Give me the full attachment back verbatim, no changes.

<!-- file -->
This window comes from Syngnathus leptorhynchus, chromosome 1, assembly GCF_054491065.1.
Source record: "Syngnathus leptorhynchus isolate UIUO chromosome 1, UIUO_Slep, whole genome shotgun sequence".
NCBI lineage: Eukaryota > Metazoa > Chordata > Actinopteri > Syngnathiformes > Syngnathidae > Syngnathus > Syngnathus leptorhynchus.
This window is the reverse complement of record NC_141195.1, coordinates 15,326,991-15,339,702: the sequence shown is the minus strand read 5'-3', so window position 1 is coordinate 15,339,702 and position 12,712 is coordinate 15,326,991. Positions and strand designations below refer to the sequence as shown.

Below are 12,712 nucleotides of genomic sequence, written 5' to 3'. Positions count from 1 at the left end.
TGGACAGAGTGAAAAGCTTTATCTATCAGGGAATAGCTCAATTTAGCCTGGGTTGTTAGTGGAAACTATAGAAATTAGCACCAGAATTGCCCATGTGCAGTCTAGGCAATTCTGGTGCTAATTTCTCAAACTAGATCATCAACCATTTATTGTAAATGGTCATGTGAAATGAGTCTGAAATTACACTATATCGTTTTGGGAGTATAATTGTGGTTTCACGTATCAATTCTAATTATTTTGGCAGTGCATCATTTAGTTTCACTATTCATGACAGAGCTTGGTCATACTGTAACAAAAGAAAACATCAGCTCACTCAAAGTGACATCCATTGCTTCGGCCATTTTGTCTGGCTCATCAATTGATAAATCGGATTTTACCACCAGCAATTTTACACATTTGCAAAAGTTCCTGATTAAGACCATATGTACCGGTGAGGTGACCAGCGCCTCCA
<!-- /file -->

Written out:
This window comes from Syngnathus leptorhynchus, chromosome 1, assembly GCF_054491065.1.
Source record: "Syngnathus leptorhynchus isolate UIUO chromosome 1, UIUO_Slep, whole genome shotgun sequence".
NCBI lineage: Eukaryota > Metazoa > Chordata > Actinopteri > Syngnathiformes > Syngnathidae > Syngnathus > Syngnathus leptorhynchus.
This window is the reverse complement of record NC_141195.1, coordinates 15,326,991-15,339,702: the sequence shown is the minus strand read 5'-3', so window position 1 is coordinate 15,339,702 and position 12,712 is coordinate 15,326,991. Positions and strand designations below refer to the sequence as shown.

Below are 12,712 nucleotides of genomic sequence, written 5' to 3'. Positions count from 1 at the left end.
TGGACAGAGTGAAAAGCTTTATCTATCAGGGAATAGCTCAATTTAGCCTGGGTTGTTAGTGGAAACTATAGAAATTAGCACCAGAATTGCCCATGTGCAGTCTAGGCAATTCTGGTGCTAATTTCTCAAACTAGATCATCAACCATTTATTGTAAATGGTCATGTGAAATGAGTCTGAAATTACACTATATCGTTTTGGGAGTATAATTGTGGTTTCACGTATCAATTCTAATTATTTTGGCAGTGCATCATTTAGTTTCACTATTCATGACAGAGCTTGGTCATACTGTAACAAAAGAAAACATCAGCTCACTCAAAGTGACATCCATTGCTTCGGCCATTTTGTCTGGCTCATCAATTGATAAATCGGATTTTACCACCAGCAATTTTACACATTTGCAAAAGTTCCTGATTAAGACCATATGTACCGGTGAGGTGACCAGCGCCTCCA